In Ex parte Hawk, 321 U.S. 114, 117 (1944), this Court reiterated that comity was the basis for the exhaustion doctrine: "it is a principle controlling all habeas corpus petitions to the federal courts, that those courts will interfere with the administration of justice in the state courts only 'in rare cases where exceptional circumstances of peculiar urgency are shown to exist.'"Summary of this case from Rose v. Lundy
Decided January 31, 1944.
1. Since it does not appear that the applicant for habeas corpus, confined under sentence of a state court, has exhausted his remedies under the state law, the application is denied without prejudice. P. 118. 2. Where resort to state court remedies has failed to afford to a petitioner for habeas corpus a full and fair adjudication of the federal questions raised, either because the State affords no remedy, or because in the particular case the remedy afforded proves in practice unavailable or seriously inadequate, a federal court should entertain the petition; but in such case the petitioner should proceed in the federal district court before resorting to this Court. P. 118. 3. The statement often made that federal courts will interfere with the administration of justice in the state courts only "in rare cases where exceptional circumstances of peculiar urgency are shown to exist" is inapplicable where the petitioner for habeas corpus has exhausted his state remedies and makes a substantial showing of denial of federal right. P. 117. Application denied.
Henry Hawk, pro se.
Mr. Walter R. Johnson, Attorney General of Nebraska, for Neil Olson, Warden, respondent.
This case comes here on petitioner's application for leave to file in this Court his petition for writ of habeas corpus. Petitioner is confined in the Nebraska State Penitentiary under sentence for murder imposed by the Nebraska District Court.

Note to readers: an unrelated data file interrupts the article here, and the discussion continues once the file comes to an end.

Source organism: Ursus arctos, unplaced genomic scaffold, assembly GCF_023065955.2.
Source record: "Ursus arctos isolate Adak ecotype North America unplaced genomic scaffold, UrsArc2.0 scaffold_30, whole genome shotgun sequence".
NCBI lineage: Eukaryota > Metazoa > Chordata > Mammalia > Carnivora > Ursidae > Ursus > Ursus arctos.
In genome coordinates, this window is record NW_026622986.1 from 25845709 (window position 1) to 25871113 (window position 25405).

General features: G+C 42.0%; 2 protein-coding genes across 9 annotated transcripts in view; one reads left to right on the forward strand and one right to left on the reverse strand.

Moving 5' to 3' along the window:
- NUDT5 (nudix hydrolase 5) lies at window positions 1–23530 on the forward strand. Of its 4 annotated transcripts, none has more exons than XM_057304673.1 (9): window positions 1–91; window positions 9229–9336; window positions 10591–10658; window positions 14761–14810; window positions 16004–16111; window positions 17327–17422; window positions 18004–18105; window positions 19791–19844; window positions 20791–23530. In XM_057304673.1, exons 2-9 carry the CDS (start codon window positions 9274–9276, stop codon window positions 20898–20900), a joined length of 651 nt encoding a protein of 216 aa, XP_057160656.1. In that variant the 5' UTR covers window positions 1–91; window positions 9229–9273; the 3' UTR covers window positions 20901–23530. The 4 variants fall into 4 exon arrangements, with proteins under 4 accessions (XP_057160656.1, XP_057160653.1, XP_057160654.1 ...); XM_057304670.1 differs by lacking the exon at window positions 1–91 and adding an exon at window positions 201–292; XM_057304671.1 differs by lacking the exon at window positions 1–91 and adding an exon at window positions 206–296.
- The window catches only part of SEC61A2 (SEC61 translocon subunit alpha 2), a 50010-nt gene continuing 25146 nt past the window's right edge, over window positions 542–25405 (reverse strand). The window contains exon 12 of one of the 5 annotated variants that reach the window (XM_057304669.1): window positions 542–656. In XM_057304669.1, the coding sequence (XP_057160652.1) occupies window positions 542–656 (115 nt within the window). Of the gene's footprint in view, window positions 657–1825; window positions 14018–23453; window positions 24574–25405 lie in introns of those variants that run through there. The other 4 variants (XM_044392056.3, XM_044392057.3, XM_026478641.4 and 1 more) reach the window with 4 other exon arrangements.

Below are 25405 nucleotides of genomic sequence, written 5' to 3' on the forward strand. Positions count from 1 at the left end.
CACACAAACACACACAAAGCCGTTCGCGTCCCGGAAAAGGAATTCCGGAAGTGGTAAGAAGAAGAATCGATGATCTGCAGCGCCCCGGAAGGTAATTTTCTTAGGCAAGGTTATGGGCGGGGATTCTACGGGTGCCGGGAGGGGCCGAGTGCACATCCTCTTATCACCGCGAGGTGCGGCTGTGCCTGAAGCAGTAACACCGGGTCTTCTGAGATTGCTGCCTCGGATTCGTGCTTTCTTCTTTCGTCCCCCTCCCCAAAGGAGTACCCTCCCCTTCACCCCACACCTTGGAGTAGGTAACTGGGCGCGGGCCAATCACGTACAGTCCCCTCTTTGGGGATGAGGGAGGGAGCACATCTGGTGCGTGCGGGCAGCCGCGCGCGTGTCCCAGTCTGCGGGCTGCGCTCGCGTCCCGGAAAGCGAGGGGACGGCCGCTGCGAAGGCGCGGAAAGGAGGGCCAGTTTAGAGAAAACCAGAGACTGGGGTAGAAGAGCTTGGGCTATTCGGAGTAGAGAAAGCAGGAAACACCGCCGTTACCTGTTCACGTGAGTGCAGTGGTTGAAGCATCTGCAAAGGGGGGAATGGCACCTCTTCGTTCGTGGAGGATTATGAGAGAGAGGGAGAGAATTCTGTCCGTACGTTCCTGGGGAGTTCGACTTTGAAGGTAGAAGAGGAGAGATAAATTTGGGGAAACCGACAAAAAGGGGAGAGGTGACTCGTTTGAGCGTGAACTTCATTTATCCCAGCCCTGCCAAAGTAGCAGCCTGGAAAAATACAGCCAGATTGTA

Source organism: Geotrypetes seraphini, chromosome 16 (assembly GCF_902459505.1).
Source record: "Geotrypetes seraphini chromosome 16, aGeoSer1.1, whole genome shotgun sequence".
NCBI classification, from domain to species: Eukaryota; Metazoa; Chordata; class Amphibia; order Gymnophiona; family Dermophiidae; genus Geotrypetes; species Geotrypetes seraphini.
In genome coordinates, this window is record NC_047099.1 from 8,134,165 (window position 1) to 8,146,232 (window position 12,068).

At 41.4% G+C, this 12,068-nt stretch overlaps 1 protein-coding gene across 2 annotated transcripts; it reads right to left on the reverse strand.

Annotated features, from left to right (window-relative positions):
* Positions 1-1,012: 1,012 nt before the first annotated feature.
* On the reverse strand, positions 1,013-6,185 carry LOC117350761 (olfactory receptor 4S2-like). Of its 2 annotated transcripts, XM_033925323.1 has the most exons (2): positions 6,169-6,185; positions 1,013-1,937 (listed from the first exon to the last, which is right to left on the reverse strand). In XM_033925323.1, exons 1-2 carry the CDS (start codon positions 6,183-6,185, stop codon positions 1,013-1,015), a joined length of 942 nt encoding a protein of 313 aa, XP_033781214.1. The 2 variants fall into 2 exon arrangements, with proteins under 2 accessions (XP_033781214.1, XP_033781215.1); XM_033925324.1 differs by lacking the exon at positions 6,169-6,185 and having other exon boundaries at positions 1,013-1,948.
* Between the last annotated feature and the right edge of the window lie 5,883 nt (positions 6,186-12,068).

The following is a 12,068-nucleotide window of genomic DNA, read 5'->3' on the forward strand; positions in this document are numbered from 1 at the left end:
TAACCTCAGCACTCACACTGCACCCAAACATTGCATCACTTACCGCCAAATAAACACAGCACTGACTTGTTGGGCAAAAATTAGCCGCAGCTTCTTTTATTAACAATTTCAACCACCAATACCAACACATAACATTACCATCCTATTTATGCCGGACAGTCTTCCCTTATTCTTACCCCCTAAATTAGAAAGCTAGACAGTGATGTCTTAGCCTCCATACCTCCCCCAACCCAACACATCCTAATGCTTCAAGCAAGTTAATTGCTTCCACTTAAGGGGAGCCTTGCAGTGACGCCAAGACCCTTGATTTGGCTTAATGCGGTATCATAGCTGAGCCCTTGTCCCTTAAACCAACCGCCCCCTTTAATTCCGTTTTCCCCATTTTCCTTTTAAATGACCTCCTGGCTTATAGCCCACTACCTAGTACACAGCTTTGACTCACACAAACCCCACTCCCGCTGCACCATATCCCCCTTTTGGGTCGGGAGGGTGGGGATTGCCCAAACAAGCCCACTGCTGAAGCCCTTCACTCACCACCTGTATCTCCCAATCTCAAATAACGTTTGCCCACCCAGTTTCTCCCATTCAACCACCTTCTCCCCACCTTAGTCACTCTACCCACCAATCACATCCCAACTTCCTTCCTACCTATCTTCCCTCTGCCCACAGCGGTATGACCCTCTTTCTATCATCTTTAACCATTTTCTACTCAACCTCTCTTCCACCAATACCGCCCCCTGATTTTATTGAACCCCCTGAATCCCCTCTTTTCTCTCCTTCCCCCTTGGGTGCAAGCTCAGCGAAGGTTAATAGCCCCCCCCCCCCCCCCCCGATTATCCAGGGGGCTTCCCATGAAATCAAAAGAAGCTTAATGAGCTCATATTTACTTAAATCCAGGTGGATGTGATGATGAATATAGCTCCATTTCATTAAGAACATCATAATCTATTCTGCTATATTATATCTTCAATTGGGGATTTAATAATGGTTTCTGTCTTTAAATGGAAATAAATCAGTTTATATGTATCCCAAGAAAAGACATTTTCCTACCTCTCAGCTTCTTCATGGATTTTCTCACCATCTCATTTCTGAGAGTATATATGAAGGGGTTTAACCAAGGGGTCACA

His present proceeding has been prefaced by several earlier applications to both state and federal courts. His petition for habeas corpus was denied without a hearing by the Nebraska District Court whose decision was affirmed by the Nebraska Supreme Court, Hawk v. O'Grady, 137 Neb. 639, 290 N.W. 911. This Court denied certiorari, 311 U.S. 645. Petitioner then filed in the United States District Court for Nebraska a petition for habeas corpus, alleging matters not previously brought to the attention of the state courts. This application was denied without a hearing, and the Circuit Court of Appeals for the Eighth Circuit affirmed on the ground that petitioner had not exhausted his state remedies, Hawk v. Olson, 130 F.2d 910. We denied certiorari. 317 U.S. 697. Petitioner then urged his present contentions upon the Nebraska Supreme Court in a petition for writ of habeas corpus which that court denied without opinion. We denied his petition for habeas corpus upon like allegations but without prejudice to presentation of the matters alleged to the United States District Court, Ex parte Hawk, 318 U.S. 746.
Petitioner accordingly renewed his petition for writ of habeas corpus to the United States District Court for Nebraska and filed a like petition with the senior Circuit Judge for the Eighth Circuit; both petitions have been denied, and leave to appeal to the Circuit Court of Appeals for the Eighth Circuit has been denied by the senior Circuit Judge of that circuit. Petitioner thereupon filed the present application in this Court.
In the application now before us, and in those filed with the United States District Court and the senior Circuit Judge of the Eighth Circuit, petitioner alleges, among other things, that the state court forced him into trial for a capital offense, Neb. Comp. Stat. § 28-401, with such expedition as to deprive him of the effective assistance of counsel, guaranteed by the due process clause of the Fourteenth Amendment, Powell v. Alabama, 287 U.S. 45; see Smith v. O'Grady, 312 U.S. 329; compare Betts v. Brady, 316 U.S. 455, and that his conviction was based in part on the introduction at the trial of evidence known by the prosecution to be perjured, Mooney v. Holohan, 294 U.S. 103.
From our examination of the papers presented to us we cannot say that he is not entitled to a hearing on these contentions, Walker v. Johnston, 312 U.S. 275, 284-7; Holiday v. Johnston, 313 U.S. 342, 350; Waley v. Johnston, 316 U.S. 101, 104-5; Cochran v. Kansas, 316 U.S. 255, 258. But, as was pointed out by the District Court and Circuit Judge, petitioner has not yet shown that he has exhausted the remedies available to him in the state courts, and he is therefore not at this time entitled to relief in a federal court or by a federal judge.